Athenagoras then goes on to counter those false charges. He deals with three main charges brought against Christians: atheism, Thyestean feasts, and oedipodean intercourse. He defends the Christians’ belief in one God by citing pagan poets and philosophers supporting the very ideas for which Christians were now being persecuted (pp. 3-5). Athenagoras associates himself with the best of all that had been thought and said, and aligns himself with the highest and wisest thinkers against the folk religion. He also argues for the superiority of the Christian belief in God to that of pagans (p. 5). Athenagoras then justifies the Christians’ abstaining from worship to the national deities by arguing that that would be indecent and absurd, quoting again the poets and philosophers in support of his position (p.8).

In refuting the charge of cannibalism Athenagoras states that Christians detest all cruelty and murder, even refusing to attend the gladiatorial games, and believing that women who use abortive drugs actually commit murder for which they will have to give an account to God (p. 25). Isn’t it interesting that this was an issue in the second century, and that even back then Christians knew this was murder!

Jean-Léon_Gérôme_-_The_Christian_Martyrs'_Last_Prayer_-_Walters_37113He counters the charges of immorality by explaining the Christian ideals of purity, even in thought (p. 23), and the unbreakable sanctity of the marriage bond (p. 24). Throughout these counter-arguments to the charges against Christianity, Athenagoras deftly uses Scripture to clarify what Christians truly believe, arguments showing the pure and loyal actions of Christians, and the sources of Greek and Roman poets and philosophers to support his contentions.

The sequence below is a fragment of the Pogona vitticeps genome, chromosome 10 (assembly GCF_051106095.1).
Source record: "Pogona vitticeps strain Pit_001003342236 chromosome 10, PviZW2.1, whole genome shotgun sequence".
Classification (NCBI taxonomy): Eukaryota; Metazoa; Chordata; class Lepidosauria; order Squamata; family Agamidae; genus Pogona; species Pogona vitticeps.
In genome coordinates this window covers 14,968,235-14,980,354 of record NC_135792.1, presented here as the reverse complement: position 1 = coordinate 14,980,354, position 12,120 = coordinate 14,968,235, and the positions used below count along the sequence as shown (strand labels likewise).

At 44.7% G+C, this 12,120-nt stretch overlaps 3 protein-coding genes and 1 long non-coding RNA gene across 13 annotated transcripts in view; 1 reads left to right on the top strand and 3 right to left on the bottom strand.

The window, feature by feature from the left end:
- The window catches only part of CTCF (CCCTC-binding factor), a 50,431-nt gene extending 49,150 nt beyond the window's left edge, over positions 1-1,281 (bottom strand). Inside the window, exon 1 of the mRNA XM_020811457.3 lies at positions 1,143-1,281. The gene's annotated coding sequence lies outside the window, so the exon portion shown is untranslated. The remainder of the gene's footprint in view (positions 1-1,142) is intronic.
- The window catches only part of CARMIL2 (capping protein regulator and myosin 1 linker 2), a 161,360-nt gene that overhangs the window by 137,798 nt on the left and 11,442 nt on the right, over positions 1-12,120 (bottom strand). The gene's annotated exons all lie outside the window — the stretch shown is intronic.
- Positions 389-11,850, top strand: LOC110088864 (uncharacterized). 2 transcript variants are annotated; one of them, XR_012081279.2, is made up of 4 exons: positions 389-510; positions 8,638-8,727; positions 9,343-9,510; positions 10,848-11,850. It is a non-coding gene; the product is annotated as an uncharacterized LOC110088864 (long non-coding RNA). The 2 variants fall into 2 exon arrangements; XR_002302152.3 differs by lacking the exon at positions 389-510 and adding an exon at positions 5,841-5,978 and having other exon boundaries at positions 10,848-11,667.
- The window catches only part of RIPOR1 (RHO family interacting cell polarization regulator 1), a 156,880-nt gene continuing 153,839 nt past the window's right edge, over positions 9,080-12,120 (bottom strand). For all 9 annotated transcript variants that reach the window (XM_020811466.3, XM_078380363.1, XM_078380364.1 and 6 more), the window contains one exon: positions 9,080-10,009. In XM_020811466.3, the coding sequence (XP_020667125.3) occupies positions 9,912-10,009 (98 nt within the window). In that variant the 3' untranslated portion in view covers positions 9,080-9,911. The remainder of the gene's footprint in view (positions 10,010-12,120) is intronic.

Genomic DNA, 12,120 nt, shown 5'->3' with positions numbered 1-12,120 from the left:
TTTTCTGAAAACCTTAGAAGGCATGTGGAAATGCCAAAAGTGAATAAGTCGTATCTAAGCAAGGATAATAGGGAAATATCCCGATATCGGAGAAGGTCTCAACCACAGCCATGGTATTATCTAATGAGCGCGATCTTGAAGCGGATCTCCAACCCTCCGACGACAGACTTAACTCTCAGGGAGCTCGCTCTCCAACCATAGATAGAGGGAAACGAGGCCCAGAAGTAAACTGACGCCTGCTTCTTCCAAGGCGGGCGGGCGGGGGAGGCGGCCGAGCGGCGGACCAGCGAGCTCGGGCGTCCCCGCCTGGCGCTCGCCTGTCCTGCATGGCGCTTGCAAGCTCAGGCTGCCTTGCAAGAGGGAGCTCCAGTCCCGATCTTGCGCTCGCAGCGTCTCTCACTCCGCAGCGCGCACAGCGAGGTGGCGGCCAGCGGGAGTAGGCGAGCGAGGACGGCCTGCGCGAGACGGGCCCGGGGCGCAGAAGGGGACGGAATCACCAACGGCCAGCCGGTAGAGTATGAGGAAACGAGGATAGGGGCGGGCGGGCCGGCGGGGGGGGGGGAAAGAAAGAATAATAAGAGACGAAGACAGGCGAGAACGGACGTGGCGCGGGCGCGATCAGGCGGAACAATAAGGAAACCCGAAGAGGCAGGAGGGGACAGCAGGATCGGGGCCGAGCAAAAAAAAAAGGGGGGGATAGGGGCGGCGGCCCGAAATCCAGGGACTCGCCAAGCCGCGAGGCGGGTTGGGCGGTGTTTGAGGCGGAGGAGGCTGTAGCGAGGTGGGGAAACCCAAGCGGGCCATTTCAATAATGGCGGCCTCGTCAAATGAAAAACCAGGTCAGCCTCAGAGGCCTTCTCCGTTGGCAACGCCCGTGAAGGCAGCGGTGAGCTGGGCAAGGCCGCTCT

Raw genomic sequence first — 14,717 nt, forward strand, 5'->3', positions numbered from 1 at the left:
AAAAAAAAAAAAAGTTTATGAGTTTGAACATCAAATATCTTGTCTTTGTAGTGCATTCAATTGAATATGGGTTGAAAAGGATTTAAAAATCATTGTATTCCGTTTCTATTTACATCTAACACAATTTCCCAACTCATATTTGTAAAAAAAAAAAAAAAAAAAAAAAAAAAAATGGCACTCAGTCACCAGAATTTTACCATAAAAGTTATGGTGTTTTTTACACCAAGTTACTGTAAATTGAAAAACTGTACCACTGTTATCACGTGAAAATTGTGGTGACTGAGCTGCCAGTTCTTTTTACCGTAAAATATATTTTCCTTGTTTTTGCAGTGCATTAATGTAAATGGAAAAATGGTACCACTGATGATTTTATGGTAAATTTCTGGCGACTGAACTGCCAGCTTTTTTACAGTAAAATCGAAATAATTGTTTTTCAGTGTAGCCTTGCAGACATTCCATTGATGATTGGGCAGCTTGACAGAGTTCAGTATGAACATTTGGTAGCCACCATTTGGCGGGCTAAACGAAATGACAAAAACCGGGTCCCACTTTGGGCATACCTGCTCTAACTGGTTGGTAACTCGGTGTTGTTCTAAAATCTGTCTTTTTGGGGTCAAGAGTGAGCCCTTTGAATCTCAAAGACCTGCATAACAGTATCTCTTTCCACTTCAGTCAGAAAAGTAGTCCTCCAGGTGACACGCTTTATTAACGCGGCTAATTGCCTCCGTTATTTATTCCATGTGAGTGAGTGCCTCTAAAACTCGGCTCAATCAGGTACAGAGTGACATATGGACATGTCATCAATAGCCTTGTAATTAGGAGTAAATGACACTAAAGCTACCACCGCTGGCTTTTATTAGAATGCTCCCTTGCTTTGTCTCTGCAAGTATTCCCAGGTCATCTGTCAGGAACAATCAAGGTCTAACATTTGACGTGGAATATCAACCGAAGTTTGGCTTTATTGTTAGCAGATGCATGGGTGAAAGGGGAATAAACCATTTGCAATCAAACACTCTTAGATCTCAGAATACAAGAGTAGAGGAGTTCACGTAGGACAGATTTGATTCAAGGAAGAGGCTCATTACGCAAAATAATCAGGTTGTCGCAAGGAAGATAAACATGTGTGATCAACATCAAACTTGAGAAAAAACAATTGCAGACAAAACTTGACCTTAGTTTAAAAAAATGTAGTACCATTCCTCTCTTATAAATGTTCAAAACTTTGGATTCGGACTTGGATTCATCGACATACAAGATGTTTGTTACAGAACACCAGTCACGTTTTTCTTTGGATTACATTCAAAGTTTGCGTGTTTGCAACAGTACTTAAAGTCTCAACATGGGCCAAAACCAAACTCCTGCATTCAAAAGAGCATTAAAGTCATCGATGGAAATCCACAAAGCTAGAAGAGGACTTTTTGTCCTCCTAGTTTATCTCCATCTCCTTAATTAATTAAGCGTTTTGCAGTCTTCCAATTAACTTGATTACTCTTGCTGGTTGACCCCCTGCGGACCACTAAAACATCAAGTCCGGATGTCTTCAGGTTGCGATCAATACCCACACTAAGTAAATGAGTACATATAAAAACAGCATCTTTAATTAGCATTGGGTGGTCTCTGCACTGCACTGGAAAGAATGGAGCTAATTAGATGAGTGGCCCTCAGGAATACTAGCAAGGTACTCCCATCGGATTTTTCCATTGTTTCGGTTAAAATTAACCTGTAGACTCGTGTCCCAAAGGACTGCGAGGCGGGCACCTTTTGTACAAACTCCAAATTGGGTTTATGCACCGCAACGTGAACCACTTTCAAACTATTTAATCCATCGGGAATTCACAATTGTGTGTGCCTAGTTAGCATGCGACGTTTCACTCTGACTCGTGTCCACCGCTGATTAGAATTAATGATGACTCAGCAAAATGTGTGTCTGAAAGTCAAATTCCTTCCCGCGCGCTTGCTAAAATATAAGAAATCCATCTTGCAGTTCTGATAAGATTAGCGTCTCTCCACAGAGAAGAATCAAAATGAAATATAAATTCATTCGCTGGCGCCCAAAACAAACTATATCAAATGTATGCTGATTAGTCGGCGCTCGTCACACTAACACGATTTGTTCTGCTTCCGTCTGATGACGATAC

It seems he is appealing to the poets and philosophers for support of the Christians’ claims so as to pit the ideas of the common people against those of the poets and philosophers. It is as if he is appealing to the poets and philosophers to show those attacking the Christians that they have no ground to stand on, since even the most cultured and knowledgeable among them in fact agrees with the Christians’ clams. However, Athenagoras is careful to point out the superiority of the Christian claims over that of the philosophers, so as to show that the poets and philosophers support the Christian claims, but did not go quite far enough. By utilizing the Hellenic thinkers the way he does, Athenagoras not only shows himself to be knowledgeable and cultured, but perhaps more importantly, meets his audience where they are, and consistently refers back to something with which they would have been familiar with as well, establishing a strong point of contact.

Athenagoras has an excellent way of showing Christianity to be on par with philosophy, defending the purity of Christian living, and harkening back to the knowledge and wisdom of Marcus Aurelius and Commodus, as if to assume their agreement with him.

This is an excellent apologetic address, marked by passion, reason, philosophy, and an in-depth knowledge of the culture in which he lived. Athenagoras is a great example of a faithful and skilled defender of the faith.